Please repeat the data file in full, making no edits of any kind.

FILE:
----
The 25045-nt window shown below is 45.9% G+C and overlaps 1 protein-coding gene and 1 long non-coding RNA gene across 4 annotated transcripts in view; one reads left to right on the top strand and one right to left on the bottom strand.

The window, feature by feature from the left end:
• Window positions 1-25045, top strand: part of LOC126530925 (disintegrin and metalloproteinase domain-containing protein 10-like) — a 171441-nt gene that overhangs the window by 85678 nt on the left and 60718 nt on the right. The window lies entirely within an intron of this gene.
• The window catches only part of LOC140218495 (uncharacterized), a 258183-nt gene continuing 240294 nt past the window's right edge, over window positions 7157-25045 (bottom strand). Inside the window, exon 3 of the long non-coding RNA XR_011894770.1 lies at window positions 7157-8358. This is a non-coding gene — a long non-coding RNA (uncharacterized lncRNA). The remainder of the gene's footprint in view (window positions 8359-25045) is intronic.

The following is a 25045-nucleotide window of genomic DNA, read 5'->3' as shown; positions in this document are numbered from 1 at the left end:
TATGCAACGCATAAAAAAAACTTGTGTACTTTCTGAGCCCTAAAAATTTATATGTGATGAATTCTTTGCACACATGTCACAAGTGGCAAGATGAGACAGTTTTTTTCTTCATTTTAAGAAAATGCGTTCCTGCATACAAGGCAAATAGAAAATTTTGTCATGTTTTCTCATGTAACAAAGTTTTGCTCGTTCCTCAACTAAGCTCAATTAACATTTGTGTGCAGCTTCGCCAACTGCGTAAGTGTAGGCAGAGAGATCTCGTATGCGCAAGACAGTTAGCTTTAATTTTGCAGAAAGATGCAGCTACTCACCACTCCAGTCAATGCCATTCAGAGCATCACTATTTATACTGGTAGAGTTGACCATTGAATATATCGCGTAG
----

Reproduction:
The 25045-nt window shown below is 45.9% G+C and overlaps 1 protein-coding gene and 1 long non-coding RNA gene across 4 annotated transcripts in view; one reads left to right on the top strand and one right to left on the bottom strand.

The window, feature by feature from the left end:
• Window positions 1-25045, top strand: part of LOC126530925 (disintegrin and metalloproteinase domain-containing protein 10-like) — a 171441-nt gene that overhangs the window by 85678 nt on the left and 60718 nt on the right. The window lies entirely within an intron of this gene.
• The window catches only part of LOC140218495 (uncharacterized), a 258183-nt gene continuing 240294 nt past the window's right edge, over window positions 7157-25045 (bottom strand). Inside the window, exon 3 of the long non-coding RNA XR_011894770.1 lies at window positions 7157-8358. This is a non-coding gene — a long non-coding RNA (uncharacterized lncRNA). The remainder of the gene's footprint in view (window positions 8359-25045) is intronic.

The following is a 25045-nucleotide window of genomic DNA, read 5'->3' as shown; positions in this document are numbered from 1 at the left end:
TATGCAACGCATAAAAAAAACTTGTGTACTTTCTGAGCCCTAAAAATTTATATGTGATGAATTCTTTGCACACATGTCACAAGTGGCAAGATGAGACAGTTTTTTTCTTCATTTTAAGAAAATGCGTTCCTGCATACAAGGCAAATAGAAAATTTTGTCATGTTTTCTCATGTAACAAAGTTTTGCTCGTTCCTCAACTAAGCTCAATTAACATTTGTGTGCAGCTTCGCCAACTGCGTAAGTGTAGGCAGAGAGATCTCGTATGCGCAAGACAGTTAGCTTTAATTTTGCAGAAAGATGCAGCTACTCACCACTCCAGTCAATGCCATTCAGAGCATCACTATTTATACTGGTAGAGTTGACCATTGAATATATCGCGTAG